Metallic Oxynitride Thin Films by Reactive Sputtering and Related Deposition Methods: Process, Properties and Applications

by

Filipe Vaz, Nicolas Martin, Martin Fenker

DOI: 10.2174/97816080515641130101
eISBN: 978-1-60805-156-4, 2013
ISBN: 978-1-60805-157-1



Indexed in: EBSCO.

Oxynitride thin film technology is rapidly impacting a broad spectrum of applications, ranging from decorative functions (through opto...[view complete introduction]
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Application of Oxynitrides for Microelectronic Devices and Gas Barriers

- Pp. 285-339 (55)

Yung-Hsien Wu and Jia-Hong Huang

Abstract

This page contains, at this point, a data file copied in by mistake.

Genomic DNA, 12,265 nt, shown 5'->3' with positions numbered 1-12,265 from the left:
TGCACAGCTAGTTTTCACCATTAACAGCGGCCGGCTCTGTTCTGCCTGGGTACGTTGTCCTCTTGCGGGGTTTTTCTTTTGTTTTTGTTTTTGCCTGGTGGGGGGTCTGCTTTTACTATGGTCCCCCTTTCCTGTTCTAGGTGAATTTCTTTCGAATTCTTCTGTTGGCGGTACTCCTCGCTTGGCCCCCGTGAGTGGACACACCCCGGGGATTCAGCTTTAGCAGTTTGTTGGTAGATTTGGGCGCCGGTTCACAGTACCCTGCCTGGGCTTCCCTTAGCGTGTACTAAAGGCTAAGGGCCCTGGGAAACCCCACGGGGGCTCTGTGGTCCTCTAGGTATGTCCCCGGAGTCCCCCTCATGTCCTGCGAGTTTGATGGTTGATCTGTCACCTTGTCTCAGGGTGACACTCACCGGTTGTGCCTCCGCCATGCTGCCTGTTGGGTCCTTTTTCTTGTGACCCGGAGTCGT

As the microelectronic devices enter into nano-scale, dielectrics used in integrated circuits become versatile. Extensive study of these newly introduced materials is necessary to optimize the circuit performance. Oxynitride provide dielectrics with additional latitude to tailor their properties by adjusting the incorporated nitrogen content. Currently oxynitrides have found wide applications in the gate dielectric for CMOS devices, the charge-trapping layer and tunnel/inter-poly dielectric for non-volatile memories and the storage dielectric for DRAM cell capacitors. With the progress of microelectronic industry, new devices will certainly be developed and oxynitride will undoubtedly play a crucial role in exploring the next-generation devices. Gas barrier thin film is another promising area for the applications of oxynitrides. Currently AlO<sub>x</sub> and SiO<sub>x</sub> are the most widely used materials for gas barriers. However, AlO<sub>x</sub>N<sub>y</sub> has been demonstrated to have better gas barrier performance than its counterpart oxide. In addition, recent research results showed that transition metal oxynitrides (TMeO<sub>x</sub>N<sub>y</sub>) displayed comparable gas barrier performance as other conventional oxides, and the adjustable optical and electrical properties are especially attractive. To enhance the gas barrier performance, there are two major approaches: a) increasing the packing density of the barrier film and b) multilayer structures. For applications requiring extremely low gas permeation, such as flexible OLED, multilayer structures comprised of alternating polymer and inorganic layers are much better than the single-layer films. However, finding barriers with satisfying performance at a cost that is compatible with large-scale, low-cost manufacturing still remains a challenging issue.

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